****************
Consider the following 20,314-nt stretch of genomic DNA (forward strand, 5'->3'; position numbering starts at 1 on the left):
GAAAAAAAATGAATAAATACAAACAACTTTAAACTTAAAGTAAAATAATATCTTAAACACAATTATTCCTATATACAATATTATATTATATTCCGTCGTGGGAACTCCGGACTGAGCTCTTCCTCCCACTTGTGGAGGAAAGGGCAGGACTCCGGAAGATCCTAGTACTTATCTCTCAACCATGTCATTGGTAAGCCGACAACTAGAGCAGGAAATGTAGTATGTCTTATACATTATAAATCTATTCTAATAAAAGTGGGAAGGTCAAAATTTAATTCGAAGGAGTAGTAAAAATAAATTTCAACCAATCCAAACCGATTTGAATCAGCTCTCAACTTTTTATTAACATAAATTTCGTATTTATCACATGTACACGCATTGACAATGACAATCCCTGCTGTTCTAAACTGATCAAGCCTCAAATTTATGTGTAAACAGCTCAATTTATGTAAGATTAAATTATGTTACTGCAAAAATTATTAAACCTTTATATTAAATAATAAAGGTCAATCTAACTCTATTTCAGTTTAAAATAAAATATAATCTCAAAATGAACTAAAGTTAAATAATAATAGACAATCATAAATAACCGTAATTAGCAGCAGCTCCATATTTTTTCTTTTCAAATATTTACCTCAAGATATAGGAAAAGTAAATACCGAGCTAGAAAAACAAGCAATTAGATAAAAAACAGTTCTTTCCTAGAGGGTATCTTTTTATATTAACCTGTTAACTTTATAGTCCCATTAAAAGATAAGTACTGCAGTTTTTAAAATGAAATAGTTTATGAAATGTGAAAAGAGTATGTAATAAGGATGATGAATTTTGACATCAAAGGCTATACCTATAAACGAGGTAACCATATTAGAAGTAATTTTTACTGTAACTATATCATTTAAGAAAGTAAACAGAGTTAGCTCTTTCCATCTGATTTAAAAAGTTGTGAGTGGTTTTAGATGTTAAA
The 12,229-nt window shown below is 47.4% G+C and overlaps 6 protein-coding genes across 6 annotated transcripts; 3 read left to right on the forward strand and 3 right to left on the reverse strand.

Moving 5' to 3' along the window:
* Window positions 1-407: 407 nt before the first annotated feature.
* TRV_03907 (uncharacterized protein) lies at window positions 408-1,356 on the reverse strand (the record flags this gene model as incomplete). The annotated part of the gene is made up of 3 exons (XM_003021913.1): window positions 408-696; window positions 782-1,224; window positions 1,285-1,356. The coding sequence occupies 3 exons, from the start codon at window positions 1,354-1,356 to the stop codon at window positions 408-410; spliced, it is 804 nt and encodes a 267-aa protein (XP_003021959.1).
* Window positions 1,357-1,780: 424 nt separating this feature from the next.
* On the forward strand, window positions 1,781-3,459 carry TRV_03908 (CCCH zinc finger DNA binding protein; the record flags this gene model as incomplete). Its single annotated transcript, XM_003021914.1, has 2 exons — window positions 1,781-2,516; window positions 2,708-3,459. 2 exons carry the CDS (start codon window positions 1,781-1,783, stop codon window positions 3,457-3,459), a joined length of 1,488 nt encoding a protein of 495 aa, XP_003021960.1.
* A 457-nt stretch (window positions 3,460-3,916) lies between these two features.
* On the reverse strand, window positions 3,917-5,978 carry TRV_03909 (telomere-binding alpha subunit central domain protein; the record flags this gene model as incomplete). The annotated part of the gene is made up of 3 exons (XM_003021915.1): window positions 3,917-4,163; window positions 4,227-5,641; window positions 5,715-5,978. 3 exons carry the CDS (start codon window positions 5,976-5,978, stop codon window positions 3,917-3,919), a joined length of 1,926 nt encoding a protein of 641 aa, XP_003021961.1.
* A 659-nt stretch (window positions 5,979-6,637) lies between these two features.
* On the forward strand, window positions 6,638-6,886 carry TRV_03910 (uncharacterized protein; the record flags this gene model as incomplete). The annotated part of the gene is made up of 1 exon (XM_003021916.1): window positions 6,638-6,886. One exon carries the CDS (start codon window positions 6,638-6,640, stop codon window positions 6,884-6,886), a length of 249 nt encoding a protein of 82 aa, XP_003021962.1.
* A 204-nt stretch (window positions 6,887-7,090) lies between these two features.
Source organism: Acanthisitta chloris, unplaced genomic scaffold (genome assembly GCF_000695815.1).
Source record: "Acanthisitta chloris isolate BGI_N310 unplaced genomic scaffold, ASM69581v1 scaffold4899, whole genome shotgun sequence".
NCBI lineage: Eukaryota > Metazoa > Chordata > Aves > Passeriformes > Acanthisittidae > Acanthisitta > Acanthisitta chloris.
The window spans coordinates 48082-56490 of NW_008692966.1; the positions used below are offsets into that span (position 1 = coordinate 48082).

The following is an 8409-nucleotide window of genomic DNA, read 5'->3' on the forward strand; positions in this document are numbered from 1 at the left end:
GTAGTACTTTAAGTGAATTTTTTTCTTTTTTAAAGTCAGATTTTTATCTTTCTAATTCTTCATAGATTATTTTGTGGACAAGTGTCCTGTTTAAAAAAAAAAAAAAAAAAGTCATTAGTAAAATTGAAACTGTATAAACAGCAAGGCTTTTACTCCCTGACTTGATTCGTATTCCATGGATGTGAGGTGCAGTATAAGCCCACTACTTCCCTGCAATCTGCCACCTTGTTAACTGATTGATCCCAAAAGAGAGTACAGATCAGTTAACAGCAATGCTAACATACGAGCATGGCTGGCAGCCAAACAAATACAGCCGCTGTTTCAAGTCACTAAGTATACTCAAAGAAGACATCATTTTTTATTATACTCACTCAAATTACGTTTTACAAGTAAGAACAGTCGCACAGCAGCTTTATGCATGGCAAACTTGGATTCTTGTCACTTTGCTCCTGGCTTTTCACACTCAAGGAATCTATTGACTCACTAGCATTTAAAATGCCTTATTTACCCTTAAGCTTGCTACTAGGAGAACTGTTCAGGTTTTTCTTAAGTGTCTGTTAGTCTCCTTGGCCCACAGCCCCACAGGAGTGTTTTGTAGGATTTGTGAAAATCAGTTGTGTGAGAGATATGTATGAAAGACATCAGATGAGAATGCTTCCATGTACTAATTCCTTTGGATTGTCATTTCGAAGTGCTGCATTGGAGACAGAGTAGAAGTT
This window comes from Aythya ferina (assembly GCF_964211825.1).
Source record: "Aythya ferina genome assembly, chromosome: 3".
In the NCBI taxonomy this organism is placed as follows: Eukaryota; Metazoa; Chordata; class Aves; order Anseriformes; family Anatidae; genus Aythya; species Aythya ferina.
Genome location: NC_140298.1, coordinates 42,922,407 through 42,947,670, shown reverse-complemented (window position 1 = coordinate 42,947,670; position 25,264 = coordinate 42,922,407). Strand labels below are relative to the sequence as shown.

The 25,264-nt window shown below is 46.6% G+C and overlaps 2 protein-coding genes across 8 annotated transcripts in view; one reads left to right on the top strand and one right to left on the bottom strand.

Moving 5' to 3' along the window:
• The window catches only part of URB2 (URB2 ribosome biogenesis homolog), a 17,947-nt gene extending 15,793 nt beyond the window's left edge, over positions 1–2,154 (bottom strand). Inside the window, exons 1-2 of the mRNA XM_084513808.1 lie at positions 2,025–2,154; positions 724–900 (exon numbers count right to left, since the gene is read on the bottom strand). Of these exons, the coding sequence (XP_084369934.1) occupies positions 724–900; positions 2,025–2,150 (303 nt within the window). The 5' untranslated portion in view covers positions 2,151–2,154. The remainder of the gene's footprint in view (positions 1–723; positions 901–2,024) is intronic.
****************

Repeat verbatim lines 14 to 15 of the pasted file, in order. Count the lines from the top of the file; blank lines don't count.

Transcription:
Source organism: Acanthisitta chloris, unplaced genomic scaffold (genome assembly GCF_000695815.1).
Source record: "Acanthisitta chloris isolate BGI_N310 unplaced genomic scaffold, ASM69581v1 scaffold4899, whole genome shotgun sequence".